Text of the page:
This exhibition of paintings and drawings focuses on the artist’s curiosity of knots and their associations with script and language. Initially drawn to the physical features of knots – their elegance and complexity, Gordon has become attracted to ideas associated with knots. Her interest in this subject has led her to investigate the use of knots in various societies – from Peruvian knot calendars to “knot charms.”



Jennifer Gordon is an artist and Assistant Professor in the Division of Art at the University of Lethbridge, Alberta.



”The soul of wit may become the very body of untruth. However elegant and memorable, brevity can never, in the nature of things, do justice to all the facts of a complex situation. On such a theme one can be brief only by omission and simplification. Omission and simplification help us to understand – but help us in many cases, to understand the wrong thing; for our comprehension may be only of the abbreviator’s neatly formulated notions, not of the vast, ramifying reality from which these notions have been so arbitrarily abstracted.”
-Aldous Huxley, from the foreword to Brave New World Revisited

Aldous Huxley wrote this passage 27 years after the 1931 publication of Brave New World and through eyes that witnessed the events that would come to define the second half of the 20th century. Huxley’s warnings about the danger of brevity should be well heeded, especially in the delicate arena of the political and social to which he was to devote his lifework. Clarity, is it often thought, is the progeny of simplification but, as Huxley warns, may produce an arbitrary and indeed false view of the world; an understanding of wrong things.

I cannot help but feel that Huxley was also well aware of the positive aspects of this process. If we were to look at the first letter of this paragraph, say under a microscope, we would see that its edge is not composed of perfect curves and straight edged. Our ‘closer’ look would reveal imperfections. Under an electron microscope this complexity could only be heightened, whereby we would see both depth and a jungle of paper fibres. This process, while fascinating, may cloud our understanding of the original symbol; again, understanding of the wrong things.

I would suggest that Huxley was not ignorant of the precarious nature of both simplification and its opposite to yield both truth and untruth. However, for the sake of brevity and argument, I think, he chose to focus on the hazards of simplification. After all, his realm of concern was the political and simplification is the first tool of propagandist; a tool and its effects of which Huxley was all too aware.

Simplification requires the voluntary loss of detail and information in the hope that it will allow for association and new insights to be drawn. It is also a necessary step in the process of understanding. By ‘making’ things simple, we can catch a glimpse of the sometimes horrifying complexity of events and ideas and only then can we investigate further. As Huxley noted, this process is not without its hazards and is certainly not perfect.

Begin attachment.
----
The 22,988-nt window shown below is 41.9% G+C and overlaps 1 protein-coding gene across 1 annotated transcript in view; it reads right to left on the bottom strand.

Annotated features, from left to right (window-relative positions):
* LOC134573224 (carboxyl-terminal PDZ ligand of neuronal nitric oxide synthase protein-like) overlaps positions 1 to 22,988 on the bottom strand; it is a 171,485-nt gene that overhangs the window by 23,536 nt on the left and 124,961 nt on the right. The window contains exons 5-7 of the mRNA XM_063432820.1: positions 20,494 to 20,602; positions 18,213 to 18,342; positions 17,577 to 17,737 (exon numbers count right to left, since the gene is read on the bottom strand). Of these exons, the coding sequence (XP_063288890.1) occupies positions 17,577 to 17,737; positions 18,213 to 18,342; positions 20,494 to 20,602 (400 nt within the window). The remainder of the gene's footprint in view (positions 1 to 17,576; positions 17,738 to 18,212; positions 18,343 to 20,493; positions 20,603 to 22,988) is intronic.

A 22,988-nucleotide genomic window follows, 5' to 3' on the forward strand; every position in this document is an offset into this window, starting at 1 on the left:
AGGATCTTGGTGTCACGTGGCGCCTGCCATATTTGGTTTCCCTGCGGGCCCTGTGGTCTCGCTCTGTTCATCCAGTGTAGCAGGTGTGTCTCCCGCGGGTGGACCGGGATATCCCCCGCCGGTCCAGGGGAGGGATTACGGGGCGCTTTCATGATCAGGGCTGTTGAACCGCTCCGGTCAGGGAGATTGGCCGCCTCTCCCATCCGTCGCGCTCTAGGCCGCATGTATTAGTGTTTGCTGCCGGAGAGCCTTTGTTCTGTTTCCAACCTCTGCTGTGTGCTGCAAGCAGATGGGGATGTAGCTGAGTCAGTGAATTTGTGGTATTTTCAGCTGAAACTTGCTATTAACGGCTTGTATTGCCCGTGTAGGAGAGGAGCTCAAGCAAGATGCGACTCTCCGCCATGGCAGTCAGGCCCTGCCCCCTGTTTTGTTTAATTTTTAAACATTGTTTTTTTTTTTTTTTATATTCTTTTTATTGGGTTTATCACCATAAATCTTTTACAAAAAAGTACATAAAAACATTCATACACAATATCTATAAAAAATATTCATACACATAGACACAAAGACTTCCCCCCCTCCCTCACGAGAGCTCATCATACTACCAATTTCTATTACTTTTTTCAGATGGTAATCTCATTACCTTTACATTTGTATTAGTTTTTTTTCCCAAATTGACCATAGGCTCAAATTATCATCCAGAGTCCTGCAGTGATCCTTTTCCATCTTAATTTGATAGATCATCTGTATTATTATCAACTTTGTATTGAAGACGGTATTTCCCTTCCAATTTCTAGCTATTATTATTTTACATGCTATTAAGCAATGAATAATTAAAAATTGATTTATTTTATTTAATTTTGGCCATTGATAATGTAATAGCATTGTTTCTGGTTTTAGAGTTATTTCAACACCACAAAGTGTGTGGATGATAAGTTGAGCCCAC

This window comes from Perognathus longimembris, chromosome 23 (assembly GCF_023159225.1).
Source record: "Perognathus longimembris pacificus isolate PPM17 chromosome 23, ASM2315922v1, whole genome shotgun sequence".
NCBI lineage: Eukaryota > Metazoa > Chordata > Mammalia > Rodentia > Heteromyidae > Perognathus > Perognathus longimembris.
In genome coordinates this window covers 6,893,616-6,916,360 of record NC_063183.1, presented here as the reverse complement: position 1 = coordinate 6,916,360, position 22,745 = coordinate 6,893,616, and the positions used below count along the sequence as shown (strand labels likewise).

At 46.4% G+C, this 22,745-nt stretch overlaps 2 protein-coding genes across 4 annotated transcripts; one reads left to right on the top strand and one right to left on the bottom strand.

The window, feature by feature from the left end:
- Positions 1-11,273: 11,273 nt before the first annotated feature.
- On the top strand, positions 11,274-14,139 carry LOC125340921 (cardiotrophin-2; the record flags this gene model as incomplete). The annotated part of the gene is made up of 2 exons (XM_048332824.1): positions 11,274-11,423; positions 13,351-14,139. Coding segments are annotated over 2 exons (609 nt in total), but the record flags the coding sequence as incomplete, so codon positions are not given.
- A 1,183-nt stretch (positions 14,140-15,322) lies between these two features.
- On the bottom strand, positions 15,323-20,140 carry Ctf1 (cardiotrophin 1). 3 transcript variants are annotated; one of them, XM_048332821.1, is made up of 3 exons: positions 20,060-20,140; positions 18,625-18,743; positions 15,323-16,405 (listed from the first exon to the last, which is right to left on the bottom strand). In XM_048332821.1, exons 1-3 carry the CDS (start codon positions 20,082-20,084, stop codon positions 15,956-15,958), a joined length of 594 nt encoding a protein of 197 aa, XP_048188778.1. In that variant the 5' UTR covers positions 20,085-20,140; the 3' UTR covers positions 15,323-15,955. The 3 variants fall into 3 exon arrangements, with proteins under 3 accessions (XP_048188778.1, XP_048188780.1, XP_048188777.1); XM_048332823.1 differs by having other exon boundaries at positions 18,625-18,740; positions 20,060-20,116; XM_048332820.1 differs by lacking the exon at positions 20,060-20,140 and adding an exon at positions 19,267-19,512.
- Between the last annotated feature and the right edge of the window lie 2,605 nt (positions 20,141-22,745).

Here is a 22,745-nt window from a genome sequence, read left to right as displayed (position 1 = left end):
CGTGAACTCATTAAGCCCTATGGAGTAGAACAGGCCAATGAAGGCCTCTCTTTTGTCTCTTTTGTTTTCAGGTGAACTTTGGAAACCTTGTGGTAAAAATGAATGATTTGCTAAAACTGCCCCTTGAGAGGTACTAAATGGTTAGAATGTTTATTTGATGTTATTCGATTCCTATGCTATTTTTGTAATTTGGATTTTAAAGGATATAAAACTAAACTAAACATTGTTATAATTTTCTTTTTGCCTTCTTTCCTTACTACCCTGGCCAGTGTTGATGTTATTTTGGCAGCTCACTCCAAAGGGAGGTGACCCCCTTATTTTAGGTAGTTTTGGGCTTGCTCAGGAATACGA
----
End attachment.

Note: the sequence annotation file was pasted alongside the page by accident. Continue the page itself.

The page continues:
Jennifer Gordon has chosen simplification for her recent suite of paintings and drawings. It is in this tenuous region of simplification and abstraction, where the possibility of loss and creation coexist, that Gordon places her work. Her paintings are representational in appearance but abstract in function. In them, a viewer can perceive objects but it is what is between these objects that is important.

In Vent, the play between abstraction and representation is broken down into its consituent parts. Holes fill the canvas into which we can perceive a landscape. Despite the loss of information we are able, to some degree, to construct an image of the land. It is not important that we see a particular landscape but that we are able to reconstruct one. It is this partial gift of information, these landscape memories bubbling to the surface, which allows associations to be made.

Mingling with the landscape bubbles are other unrelated entities composed primarily of colour; black, brown, sky blue, white. The dull-grey region between these entities and the landscape bubbles heightens their objectness. The more one looks at these holes of perception the more they appear as distinct and isolated objects. Objects that soon become other things; a whale’s tale, a billiard ball, the cropped image of the corner of a book.

Vent is pervasively flat in technique and colour. There is no doubt that this is a painting, a constructed image with no pretension of verisimilitude or trickery played on the eye. The bubbles or dots in which we construct images are reminiscent of the visual tools used in abstract painting but here they are used as tools whereby we can construct representational images. Trickery is in the mind.

Many of the images contained within the paintings can be seen as metaphors for the actual viewing of the work. Pervasive throughout is a concept of time. Vent inscribes time through the use of memory, as does Recollecting Device. The background of Recollecting Device is a tiled pattern created by a process of rubbing charcoal onto the canvas where a glass place has been placed underneath. The pattern on the glass plate is a frost motif and this pattern of repetition is carried into the painting both in the motif itself and in the way which Gordon worked the canvas.